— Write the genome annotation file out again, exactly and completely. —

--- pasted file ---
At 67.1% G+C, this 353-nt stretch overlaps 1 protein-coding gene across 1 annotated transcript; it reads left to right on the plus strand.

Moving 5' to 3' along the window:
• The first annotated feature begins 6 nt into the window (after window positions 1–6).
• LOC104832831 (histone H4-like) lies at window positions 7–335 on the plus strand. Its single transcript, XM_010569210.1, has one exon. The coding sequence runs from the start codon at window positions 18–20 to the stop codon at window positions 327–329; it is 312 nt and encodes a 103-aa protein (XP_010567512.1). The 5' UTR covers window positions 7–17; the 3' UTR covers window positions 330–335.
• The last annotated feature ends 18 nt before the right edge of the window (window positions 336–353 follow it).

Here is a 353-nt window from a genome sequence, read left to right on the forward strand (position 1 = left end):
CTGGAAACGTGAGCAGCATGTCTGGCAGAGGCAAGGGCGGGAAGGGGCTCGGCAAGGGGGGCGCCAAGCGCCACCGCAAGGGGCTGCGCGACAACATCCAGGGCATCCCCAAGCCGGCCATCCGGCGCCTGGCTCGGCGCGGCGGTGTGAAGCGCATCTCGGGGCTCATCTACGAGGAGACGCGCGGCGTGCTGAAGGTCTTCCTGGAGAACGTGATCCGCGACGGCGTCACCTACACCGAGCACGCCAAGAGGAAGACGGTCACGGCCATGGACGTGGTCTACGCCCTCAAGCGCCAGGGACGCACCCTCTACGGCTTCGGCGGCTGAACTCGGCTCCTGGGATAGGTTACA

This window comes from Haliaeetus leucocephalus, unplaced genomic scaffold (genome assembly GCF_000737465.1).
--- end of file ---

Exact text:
At 67.1% G+C, this 353-nt stretch overlaps 1 protein-coding gene across 1 annotated transcript; it reads left to right on the plus strand.

Moving 5' to 3' along the window:
• The first annotated feature begins 6 nt into the window (after window positions 1–6).
• LOC104832831 (histone H4-like) lies at window positions 7–335 on the plus strand. Its single transcript, XM_010569210.1, has one exon. The coding sequence runs from the start codon at window positions 18–20 to the stop codon at window positions 327–329; it is 312 nt and encodes a 103-aa protein (XP_010567512.1). The 5' UTR covers window positions 7–17; the 3' UTR covers window positions 330–335.
• The last annotated feature ends 18 nt before the right edge of the window (window positions 336–353 follow it).

Here is a 353-nt window from a genome sequence, read left to right on the forward strand (position 1 = left end):
CTGGAAACGTGAGCAGCATGTCTGGCAGAGGCAAGGGCGGGAAGGGGCTCGGCAAGGGGGGCGCCAAGCGCCACCGCAAGGGGCTGCGCGACAACATCCAGGGCATCCCCAAGCCGGCCATCCGGCGCCTGGCTCGGCGCGGCGGTGTGAAGCGCATCTCGGGGCTCATCTACGAGGAGACGCGCGGCGTGCTGAAGGTCTTCCTGGAGAACGTGATCCGCGACGGCGTCACCTACACCGAGCACGCCAAGAGGAAGACGGTCACGGCCATGGACGTGGTCTACGCCCTCAAGCGCCAGGGACGCACCCTCTACGGCTTCGGCGGCTGAACTCGGCTCCTGGGATAGGTTACA

This window comes from Haliaeetus leucocephalus, unplaced genomic scaffold (genome assembly GCF_000737465.1).